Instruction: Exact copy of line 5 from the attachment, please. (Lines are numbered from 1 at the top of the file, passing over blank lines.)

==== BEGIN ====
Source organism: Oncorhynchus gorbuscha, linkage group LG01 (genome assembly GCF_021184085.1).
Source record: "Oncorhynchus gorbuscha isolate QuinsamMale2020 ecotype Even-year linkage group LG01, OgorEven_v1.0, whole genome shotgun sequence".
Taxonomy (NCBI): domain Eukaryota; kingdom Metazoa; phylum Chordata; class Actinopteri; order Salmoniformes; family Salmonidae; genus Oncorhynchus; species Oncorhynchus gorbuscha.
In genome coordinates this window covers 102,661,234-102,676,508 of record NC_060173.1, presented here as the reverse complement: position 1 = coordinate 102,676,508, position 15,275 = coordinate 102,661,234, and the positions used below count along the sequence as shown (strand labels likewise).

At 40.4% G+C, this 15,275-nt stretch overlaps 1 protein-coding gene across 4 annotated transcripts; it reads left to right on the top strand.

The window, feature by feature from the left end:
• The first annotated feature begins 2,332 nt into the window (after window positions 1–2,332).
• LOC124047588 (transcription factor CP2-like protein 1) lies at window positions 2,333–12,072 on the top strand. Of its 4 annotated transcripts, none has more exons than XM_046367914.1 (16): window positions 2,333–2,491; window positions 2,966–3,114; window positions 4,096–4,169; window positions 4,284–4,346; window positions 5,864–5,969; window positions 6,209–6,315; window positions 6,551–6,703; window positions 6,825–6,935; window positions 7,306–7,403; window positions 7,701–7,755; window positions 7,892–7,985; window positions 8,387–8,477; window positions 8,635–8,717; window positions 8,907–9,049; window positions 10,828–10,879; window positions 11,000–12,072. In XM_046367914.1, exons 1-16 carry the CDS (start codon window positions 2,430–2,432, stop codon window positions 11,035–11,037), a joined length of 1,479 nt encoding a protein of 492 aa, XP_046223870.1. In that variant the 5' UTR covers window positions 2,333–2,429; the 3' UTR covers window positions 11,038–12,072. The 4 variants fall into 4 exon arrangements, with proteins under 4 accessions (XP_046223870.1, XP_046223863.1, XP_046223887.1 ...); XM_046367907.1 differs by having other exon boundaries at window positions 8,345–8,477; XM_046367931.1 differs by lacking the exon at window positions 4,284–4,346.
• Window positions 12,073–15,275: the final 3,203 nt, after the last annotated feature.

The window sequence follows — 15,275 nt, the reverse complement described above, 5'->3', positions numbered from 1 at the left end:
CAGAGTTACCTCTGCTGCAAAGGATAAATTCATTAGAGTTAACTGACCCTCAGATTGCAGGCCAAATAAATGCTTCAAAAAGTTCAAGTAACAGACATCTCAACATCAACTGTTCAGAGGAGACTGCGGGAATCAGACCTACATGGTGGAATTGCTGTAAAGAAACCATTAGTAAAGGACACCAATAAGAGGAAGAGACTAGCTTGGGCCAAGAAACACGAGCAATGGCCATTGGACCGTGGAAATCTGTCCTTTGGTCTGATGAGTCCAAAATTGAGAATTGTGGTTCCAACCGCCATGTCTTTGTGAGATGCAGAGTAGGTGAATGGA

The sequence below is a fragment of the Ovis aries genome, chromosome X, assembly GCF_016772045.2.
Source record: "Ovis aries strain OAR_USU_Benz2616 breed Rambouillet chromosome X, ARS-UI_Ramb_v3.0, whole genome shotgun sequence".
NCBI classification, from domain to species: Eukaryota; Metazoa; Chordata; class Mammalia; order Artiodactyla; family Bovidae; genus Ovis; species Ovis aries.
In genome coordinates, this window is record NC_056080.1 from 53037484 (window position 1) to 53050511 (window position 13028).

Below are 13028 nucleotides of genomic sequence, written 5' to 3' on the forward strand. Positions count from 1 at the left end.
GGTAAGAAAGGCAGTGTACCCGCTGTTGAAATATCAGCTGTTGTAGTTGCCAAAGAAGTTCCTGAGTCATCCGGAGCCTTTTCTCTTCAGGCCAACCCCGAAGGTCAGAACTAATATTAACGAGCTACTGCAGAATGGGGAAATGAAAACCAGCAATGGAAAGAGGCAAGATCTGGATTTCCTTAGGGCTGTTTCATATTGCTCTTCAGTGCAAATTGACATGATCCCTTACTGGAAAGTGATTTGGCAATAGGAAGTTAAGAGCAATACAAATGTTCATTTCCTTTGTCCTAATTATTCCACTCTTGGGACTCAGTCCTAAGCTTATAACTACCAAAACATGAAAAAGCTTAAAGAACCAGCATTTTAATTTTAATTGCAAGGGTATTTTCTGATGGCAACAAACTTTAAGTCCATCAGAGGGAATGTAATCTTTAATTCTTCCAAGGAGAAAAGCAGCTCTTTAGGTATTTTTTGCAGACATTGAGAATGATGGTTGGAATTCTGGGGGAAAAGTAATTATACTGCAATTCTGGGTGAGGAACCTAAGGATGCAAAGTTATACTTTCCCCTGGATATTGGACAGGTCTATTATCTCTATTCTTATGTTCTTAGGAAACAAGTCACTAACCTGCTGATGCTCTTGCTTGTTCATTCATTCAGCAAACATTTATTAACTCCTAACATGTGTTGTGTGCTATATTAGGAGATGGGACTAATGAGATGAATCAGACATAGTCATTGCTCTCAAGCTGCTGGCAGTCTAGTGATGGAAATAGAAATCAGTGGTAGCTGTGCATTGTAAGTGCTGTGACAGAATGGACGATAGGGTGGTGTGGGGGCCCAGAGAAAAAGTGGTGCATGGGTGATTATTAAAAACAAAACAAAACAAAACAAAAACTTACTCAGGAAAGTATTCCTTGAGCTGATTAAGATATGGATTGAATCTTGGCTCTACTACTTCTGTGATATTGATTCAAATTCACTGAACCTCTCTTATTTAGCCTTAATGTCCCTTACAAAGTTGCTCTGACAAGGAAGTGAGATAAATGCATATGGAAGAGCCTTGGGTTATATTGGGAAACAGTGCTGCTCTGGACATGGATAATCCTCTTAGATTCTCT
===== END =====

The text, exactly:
At 40.4% G+C, this 15,275-nt stretch overlaps 1 protein-coding gene across 4 annotated transcripts; it reads left to right on the top strand.